The first webinar, "Forming a HIPAA Compliance Plan," was held on February 5, 2015. Daniel Brown, Esq. of Taylor English Duma LLP and Jason Karn of Total HIPAA Compliance walked attendees through the steps needed to create and maintain a HIPAA compliance plan. Topics covered include:
To make the webinar a little easier to navigate, we divided it into shorter clips. If you'd like to view the entire webinar, just start with the first clip, and the rest will be queued up automatically. A transcript of the presentation is available below as well as answers to some of the questions we received during the Q&A.
To keep things simple, we divided the video transcript into short sections corresponding with the clips above. Just click on the section title to expand the transcript.
Jay Maul: Hey, everybody! My name is Jay Maul. I’m on the Marketing team at NueMD. First of all, thanks so much for everybody coming out today. I really appreciate you spending the time with us. I’m going to briefly introduce our two presenters; we have Jason Karn from Total HIPAA Compliance and Daniel Brown from Taylor English. These guys are great; they really know their stuff. And with that, I’m going to pass it over to Jason for a bit more of an introduction of himself.
Jason Karn: Thanks, Jay! Good afternoon. My name is Jason Karn. I am the Director of Training and IT at Total HIPAA Compliance. I’ve been involved with HIPAA since around 2003 and I’m one of the co-creators of Total HIPAA’s online training compliance documents. I present across the country and also I’m a blogger on all things HIPAA. A little bit about Total HIPAA Compliance, we have customized training compliance documents templates for five different markets. We work with medical practices, dental companies, insurance agents, employer groups, Business Associates and subcontractors that support these groups. Now, I’m going to pass it off to Dan.
Daniel B. Brown, Esq.: Thank you very much, Jason! Good afternoon, my name is Dan Brown. I’m an attorney in Atlanta, Georgia and I recently joined Taylor English Duma here in Atlanta. I’m a healthcare lawyer and have been practicing for the last 30 years and specializing in the last 20 years with healthcare practitioners and institutions working with HIPAA all along the way. Let’s go ahead and get started. I know you’ve seen these slides before. It’ll be a little like a rerun through the beginning. This is an educational program. Nothing that we say here is intended to create an attorney-client relationship. Just check these references from time to time. The laws change which keeps us lawyers and Jason busy. And part of your compliance plan is to always go back and check that you’re up to date and we encourage you to do so.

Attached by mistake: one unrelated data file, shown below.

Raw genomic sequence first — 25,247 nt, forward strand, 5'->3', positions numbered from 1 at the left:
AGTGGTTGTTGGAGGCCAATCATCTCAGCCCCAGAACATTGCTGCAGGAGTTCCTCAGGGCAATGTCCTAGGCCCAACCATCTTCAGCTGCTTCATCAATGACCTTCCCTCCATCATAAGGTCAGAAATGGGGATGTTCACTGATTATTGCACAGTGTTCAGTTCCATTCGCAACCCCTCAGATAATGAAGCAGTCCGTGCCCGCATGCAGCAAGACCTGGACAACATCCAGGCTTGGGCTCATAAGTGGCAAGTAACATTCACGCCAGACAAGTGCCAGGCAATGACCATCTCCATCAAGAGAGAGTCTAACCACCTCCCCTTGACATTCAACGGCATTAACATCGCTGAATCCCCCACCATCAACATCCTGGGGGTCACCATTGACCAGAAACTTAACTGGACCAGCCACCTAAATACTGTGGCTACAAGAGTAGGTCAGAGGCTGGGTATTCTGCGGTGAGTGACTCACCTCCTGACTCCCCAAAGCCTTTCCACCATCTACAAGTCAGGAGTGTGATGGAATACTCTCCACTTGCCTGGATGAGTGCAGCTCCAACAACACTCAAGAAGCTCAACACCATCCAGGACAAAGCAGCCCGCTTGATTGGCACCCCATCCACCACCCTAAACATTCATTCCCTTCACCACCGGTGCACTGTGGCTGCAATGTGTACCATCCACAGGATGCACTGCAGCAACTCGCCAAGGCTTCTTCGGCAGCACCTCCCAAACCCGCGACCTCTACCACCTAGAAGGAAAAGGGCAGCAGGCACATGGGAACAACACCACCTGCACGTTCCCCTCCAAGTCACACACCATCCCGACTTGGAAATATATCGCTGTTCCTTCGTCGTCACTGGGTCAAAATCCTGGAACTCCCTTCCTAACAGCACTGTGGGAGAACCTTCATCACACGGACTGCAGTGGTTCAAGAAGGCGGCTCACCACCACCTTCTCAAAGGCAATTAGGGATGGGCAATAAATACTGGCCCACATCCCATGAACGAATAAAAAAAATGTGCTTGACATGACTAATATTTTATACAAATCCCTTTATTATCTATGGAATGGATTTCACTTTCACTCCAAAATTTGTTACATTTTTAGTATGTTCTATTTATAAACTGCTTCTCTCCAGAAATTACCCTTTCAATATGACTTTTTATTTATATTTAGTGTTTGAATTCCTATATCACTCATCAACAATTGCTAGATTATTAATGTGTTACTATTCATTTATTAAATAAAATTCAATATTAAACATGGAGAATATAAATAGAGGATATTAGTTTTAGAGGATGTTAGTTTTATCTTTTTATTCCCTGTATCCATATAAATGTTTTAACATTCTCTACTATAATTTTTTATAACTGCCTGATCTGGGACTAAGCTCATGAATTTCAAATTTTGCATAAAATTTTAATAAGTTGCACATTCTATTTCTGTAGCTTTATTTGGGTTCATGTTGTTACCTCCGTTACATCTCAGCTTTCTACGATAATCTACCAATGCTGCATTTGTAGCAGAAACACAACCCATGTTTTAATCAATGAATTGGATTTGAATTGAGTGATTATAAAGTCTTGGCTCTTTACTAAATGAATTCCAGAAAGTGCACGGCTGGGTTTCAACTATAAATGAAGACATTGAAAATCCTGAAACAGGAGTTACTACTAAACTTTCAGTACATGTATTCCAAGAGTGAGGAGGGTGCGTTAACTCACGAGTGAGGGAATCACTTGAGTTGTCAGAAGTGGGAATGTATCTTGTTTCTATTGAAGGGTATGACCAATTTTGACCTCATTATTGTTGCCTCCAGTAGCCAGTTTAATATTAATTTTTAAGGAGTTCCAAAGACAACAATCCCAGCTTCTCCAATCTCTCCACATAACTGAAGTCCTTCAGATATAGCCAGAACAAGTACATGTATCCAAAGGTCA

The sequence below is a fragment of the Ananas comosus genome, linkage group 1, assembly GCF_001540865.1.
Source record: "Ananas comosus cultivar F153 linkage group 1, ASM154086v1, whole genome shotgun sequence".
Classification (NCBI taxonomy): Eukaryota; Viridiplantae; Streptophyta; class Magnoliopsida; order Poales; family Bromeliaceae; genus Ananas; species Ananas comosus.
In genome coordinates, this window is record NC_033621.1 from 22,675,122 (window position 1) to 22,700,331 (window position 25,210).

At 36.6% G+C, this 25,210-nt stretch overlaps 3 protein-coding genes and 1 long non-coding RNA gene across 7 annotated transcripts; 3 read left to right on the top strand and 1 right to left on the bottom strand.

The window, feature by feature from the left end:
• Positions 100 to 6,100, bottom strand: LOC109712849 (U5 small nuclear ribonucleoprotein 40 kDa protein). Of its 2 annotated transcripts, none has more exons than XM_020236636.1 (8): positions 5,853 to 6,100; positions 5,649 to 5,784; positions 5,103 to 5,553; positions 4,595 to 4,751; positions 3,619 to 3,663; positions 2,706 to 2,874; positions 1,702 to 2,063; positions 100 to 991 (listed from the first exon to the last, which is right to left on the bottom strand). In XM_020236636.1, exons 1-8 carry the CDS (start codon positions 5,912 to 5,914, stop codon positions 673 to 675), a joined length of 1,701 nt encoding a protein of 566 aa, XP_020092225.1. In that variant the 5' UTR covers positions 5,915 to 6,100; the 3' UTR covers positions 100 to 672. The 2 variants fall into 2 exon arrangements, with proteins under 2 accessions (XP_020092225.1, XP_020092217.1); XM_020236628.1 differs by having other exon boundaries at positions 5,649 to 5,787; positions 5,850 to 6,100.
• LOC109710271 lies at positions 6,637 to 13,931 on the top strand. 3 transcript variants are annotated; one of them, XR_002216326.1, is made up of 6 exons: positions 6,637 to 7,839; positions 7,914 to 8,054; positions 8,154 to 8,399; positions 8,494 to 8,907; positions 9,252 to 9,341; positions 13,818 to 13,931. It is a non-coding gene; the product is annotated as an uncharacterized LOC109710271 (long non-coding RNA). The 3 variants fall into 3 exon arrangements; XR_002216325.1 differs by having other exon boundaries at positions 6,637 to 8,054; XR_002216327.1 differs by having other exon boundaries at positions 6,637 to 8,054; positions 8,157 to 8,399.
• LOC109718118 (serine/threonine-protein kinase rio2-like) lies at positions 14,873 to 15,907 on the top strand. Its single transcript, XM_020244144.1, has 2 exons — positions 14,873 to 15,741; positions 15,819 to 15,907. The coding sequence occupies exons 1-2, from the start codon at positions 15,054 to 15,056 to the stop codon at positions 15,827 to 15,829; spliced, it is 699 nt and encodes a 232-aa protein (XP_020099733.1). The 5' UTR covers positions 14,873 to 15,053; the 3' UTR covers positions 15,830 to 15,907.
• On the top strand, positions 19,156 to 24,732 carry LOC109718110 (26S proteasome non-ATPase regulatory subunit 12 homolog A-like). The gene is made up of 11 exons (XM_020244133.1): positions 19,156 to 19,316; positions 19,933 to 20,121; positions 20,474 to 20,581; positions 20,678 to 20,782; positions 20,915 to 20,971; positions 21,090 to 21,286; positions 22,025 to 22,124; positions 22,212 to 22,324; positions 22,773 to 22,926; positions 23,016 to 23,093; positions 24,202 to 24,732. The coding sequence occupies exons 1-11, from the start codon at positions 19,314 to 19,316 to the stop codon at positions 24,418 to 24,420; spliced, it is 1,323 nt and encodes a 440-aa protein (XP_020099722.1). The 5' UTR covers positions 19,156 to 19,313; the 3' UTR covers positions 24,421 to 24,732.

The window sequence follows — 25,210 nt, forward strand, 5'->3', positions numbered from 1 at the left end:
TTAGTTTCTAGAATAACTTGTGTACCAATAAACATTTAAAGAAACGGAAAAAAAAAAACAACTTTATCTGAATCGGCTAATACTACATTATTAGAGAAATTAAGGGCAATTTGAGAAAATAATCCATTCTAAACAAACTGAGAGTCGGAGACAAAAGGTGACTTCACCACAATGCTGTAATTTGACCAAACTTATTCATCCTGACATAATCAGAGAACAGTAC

Daniel B. Brown, Esq.: Our topic today is ‘What is a Compliance Plan?’ What is this thing that is required of us to indicate compliance with HIPAA? It’s nothing more than a compendium of your organization’s policies and procedures, describing your Privacy and Security obligations of your protected health information. These are legal obligations.
It’s interesting to note that when NueMD, who I appreciate putting on this program, when they did a survey a couple of months ago about compliance generally, 58% of the respondents said they had a compliance plan which is not so great when you think that 19% were not even sure and 23% said they did not have a plan at all. And to those 23%, I can only say that you are in essence in violation of a federal regulation.
So what is the purpose of your plan? What do you want to do? Well first it serves as a blueprint for you to accommodate, understand, and transmit your obligations under HIPAA. It tells your organization what your policies are, how you’re going to go about protecting problems with privacy and security and how you’re going to go about fixing them.
Another purpose of the plan is to have evidence that you have followed the law and have adopted a plan. What you’ve done is, your board of directors or other governing body has formally taken corporate action to adopt a plan, and to appoint the key personnel that Jason will be talking about.
It’s always troubling to me when a client will call and say, “We kind of have a HIPAA problem and people are investigating.” And first thing they asked us is, “Do we have a HIPAA compliance plan?” Well, sure it’s right here on the self, which is great. Then they asked us, “Well, how many times have you used it?” Then they asked the staff, “Can you name the names of your company’s Compliance Officer or Privacy Officer?” To which they responded, “We don’t know?” And that’s a bad sign. These plans are intended to be evidence that you are compliant but to be compliant it has to be a living document that you use throughout your organization.